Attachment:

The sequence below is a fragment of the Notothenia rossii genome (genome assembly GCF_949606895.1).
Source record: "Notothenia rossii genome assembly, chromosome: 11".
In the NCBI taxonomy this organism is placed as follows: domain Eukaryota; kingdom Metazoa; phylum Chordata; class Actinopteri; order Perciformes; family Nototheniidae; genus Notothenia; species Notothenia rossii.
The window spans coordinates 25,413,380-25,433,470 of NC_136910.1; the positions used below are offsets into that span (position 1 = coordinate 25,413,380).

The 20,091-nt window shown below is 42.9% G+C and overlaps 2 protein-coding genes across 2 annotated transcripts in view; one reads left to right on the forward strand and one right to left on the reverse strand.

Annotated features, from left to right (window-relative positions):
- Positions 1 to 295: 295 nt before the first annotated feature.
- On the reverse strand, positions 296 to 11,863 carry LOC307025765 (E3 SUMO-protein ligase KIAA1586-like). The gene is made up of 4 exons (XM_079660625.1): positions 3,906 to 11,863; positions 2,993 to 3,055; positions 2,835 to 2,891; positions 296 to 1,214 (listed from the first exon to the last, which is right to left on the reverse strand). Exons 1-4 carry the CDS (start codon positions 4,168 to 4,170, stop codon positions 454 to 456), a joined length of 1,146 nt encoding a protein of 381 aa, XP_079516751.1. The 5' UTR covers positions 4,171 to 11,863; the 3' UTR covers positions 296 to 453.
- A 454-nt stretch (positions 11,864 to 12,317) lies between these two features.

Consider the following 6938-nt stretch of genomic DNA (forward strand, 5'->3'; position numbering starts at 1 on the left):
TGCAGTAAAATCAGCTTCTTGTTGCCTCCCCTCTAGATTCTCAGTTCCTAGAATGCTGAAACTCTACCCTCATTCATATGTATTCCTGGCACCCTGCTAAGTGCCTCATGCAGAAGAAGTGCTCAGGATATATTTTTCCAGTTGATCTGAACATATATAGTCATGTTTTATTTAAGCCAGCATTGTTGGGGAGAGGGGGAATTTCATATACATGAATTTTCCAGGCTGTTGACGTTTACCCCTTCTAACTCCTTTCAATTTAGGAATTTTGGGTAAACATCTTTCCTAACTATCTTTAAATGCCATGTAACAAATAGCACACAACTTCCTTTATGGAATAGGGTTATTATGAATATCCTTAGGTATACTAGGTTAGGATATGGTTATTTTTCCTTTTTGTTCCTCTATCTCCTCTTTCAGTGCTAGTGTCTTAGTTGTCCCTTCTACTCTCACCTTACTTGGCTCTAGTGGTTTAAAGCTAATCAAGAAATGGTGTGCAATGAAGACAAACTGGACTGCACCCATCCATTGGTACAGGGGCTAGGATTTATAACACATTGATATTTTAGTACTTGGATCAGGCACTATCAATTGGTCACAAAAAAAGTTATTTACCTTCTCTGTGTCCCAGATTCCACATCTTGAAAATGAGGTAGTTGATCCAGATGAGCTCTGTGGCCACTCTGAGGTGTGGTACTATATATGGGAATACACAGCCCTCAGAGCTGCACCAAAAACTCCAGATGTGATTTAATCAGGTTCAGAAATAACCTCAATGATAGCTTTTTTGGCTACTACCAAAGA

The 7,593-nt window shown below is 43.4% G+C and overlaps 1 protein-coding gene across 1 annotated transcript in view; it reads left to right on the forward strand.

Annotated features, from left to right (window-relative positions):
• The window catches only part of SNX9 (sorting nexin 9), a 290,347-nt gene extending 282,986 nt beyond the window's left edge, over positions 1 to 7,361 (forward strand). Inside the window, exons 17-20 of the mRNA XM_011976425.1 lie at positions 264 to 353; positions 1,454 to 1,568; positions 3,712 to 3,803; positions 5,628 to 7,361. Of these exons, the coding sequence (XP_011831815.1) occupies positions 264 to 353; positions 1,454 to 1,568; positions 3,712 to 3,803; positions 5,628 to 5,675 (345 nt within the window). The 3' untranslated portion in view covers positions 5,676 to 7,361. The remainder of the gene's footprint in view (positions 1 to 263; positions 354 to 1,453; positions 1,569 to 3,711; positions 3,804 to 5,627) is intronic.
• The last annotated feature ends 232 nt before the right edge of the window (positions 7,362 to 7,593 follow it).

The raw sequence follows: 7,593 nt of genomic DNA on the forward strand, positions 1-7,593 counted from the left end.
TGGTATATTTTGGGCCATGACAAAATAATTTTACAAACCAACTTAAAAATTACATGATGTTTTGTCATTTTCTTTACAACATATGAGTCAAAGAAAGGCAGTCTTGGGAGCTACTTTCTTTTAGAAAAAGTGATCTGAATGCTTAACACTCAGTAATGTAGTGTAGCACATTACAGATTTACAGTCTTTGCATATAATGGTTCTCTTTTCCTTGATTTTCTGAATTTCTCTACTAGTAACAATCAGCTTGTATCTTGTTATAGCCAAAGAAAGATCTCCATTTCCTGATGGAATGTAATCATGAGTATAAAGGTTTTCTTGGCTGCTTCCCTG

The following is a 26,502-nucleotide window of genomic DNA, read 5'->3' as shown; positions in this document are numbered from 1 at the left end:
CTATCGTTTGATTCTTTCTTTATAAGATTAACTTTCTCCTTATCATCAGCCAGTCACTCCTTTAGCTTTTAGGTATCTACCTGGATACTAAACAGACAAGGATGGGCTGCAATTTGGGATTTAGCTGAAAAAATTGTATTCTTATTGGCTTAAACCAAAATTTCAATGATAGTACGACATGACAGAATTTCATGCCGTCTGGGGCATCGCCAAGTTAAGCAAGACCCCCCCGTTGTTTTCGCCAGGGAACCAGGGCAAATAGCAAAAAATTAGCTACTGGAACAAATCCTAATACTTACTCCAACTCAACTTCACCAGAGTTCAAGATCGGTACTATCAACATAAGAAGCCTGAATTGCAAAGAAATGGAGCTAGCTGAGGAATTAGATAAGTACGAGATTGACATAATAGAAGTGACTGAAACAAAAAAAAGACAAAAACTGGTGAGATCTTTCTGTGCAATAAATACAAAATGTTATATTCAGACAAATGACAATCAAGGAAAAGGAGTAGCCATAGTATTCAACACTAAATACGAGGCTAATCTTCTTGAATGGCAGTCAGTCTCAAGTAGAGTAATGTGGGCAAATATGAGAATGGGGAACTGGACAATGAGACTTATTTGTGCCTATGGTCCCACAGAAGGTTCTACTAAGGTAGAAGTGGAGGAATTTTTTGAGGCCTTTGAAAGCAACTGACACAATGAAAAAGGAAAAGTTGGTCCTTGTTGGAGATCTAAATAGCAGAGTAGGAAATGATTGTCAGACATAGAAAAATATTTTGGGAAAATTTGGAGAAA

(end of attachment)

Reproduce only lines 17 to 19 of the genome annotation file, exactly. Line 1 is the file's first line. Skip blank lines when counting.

TGGTATATTTTGGGCCATGACAAAATAATTTTACAAACCAACTTAAAAATTACATGATGTTTTGTCATTTTCTTTACAACATATGAGTCAAAGAAAGGCAGTCTTGGGAGCTACTTTCTTTTAGAAAAAGTGATCTGAATGCTTAACACTCAGTAATGTAGTGTAGCACATTACAGATTTACAGTCTTTGCATATAATGGTTCTCTTTTCCTTGATTTTCTGAATTTCTCTACTAGTAACAATCAGCTTGTATCTTGTTATAGCCAAAGAAAGATCTCCATTTCCTGATGGAATGTAATCATGAGTATAAAGGTTTTCTTGGCTGCTTCCCTG

The following is a 26,502-nucleotide window of genomic DNA, read 5'->3' as shown; positions in this document are numbered from 1 at the left end:
CTATCGTTTGATTCTTTCTTTATAAGATTAACTTTCTCCTTATCATCAGCCAGTCACTCCTTTAGCTTTTAGGTATCTACCTGGATACTAAACAGACAAGGATGGGCTGCAATTTGGGATTTAGCTGAAAAAATTGTATTCTTATTGGCTTAAACCAAAATTTCAATGATAGTACGACATGACAGAATTTCATGCCGTCTGGGGCATCGCCAAGTTAAGCAAGACCCCCCCGTTGTTTTCGCCAGGGAACCAGGGCAAATAGCAAAAAATTAGCTACTGGAACAAATCCTAATACTTACTCCAACTCAACTTCACCAGAGTTCAAGATCGGTACTATCAACATAAGAAGCCTGAATTGCAAAGAAATGGAGCTAGCTGAGGAATTAGATAAGTACGAGATTGACATAATAGAAGTGACTGAAACAAAAAAAAGACAAAAACTGGTGAGATCTTTCTGTGCAATAAATACAAAATGTTATATTCAGACAAATGACAATCAAGGAAAAGGAGTAGCCATAGTATTCAACACTAAATACGAGGCTAATCTTCTTGAATGGCAGTCAGTCTCAAGTAGAGTAATGTGGGCAAATATGAGAATGGGGAACTGGACAATGAGACTTATTTGTGCCTATGGTCCCACAGAAGGTTCTACTAAGGTAGAAGTGGAGGAATTTTTTGAGGCCTTTGAAAGCAACTGACACAATGAAAAAGGAAAAGTTGGTCCTTGTTGGAGATCTAAATAGCAGAGTAGGAAATGATTGTCAGACATAGAAAAATATTTTGGGAAAATTTGGAGAAA